Tractor beams are real, and you can make one at home
While the term “tractor beam” is most commonly associated with films featuring aliens lifting cows out of fields, they really exist, and you can make one out of common electronics for under $75 (R1 022).
More specifically, you can make an “acoustic tractor beam”. These machines use sound waves to attract a small object and hold it in place. The tractor beam seen here uses an array of speakers controlled by an Arduino Nano.
The speakers output a 40 kHz frequency that can hold a small object, usually demonstrated with a circular ball of piece of candy a few millimetres apart. This works as the speakers are constructed to create a “quiet region” in the middle of the device. All around this region the speakers generate noise. If the ball or piece of candy tries to leave the quiet region, it is pushed back by this distortion in the air.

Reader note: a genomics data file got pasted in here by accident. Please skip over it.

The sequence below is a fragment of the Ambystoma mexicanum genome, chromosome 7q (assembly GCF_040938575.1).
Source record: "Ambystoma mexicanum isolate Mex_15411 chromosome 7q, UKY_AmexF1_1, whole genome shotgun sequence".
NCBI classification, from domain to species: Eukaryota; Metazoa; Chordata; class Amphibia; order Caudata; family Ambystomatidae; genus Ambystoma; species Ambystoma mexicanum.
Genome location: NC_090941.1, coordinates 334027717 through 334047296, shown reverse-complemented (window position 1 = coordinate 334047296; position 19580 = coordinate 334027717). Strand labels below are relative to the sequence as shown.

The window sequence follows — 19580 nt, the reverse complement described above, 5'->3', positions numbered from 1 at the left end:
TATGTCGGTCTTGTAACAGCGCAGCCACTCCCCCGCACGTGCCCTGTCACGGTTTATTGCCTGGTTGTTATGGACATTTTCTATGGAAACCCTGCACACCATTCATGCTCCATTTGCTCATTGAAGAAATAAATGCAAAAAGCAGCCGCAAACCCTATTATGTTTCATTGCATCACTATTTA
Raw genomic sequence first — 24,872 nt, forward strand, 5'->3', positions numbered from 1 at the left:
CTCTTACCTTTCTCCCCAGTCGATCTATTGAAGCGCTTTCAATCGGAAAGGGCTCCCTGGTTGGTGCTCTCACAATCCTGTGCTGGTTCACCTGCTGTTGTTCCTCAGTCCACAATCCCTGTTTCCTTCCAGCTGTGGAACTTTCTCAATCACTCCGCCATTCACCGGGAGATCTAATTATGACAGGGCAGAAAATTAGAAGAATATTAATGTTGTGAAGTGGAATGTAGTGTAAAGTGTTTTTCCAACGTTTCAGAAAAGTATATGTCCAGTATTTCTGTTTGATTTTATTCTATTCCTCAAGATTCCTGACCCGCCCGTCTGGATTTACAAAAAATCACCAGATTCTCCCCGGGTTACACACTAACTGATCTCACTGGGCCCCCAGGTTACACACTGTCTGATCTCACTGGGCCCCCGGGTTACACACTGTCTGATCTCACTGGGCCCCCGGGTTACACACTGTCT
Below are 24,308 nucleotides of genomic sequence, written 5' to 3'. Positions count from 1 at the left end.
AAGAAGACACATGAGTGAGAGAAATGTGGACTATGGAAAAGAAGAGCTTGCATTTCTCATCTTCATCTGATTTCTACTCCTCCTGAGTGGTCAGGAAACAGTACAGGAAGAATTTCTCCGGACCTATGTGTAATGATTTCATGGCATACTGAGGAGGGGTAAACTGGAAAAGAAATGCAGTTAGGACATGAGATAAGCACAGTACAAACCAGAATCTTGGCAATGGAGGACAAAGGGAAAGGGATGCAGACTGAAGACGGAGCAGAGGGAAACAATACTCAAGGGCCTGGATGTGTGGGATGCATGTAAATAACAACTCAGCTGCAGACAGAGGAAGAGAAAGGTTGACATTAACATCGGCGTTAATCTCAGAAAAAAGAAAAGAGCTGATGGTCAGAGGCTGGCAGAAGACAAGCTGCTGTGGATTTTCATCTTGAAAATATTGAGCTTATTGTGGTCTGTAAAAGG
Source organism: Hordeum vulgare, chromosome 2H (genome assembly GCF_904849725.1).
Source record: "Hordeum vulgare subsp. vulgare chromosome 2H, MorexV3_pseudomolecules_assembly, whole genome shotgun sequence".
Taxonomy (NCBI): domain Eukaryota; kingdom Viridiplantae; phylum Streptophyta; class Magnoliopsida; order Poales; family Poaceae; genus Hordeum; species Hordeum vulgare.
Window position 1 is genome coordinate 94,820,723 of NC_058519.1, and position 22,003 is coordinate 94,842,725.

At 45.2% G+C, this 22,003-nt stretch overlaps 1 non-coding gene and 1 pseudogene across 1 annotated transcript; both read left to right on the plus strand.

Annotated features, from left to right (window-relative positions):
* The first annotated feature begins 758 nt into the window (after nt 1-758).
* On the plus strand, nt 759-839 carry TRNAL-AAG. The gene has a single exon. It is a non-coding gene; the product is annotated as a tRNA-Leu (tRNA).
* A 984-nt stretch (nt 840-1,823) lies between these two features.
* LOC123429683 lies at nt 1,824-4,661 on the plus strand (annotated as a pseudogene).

If you have a head for research papers, you can read the one behind this invention. Even better is the fact that one of the researchers on the project, Asier Marzo from Bristol University, will show you how to make one.
You can find the full written tutorial on Instructables; it includes a shopping list of all the common parts as well as links to buy them, proving that there’s no expensive, bespoke tech hidden in there somewhere. It also includes the code needed for the Arduino to run the speakers correctly, which is obviously an important part of the project.
You can see more of the tractor beam in action below by professor Bruce Drinkwater, also from Bristol University. The professor explains the principles behind the device as well as dashing some of our hopes. Firstly, it could be scaled up to lift a person, but they would be deafened by the noise and probably cooked by the resulting heat. In addition: no speakers exist that could produce a sound loud enough to pull it off.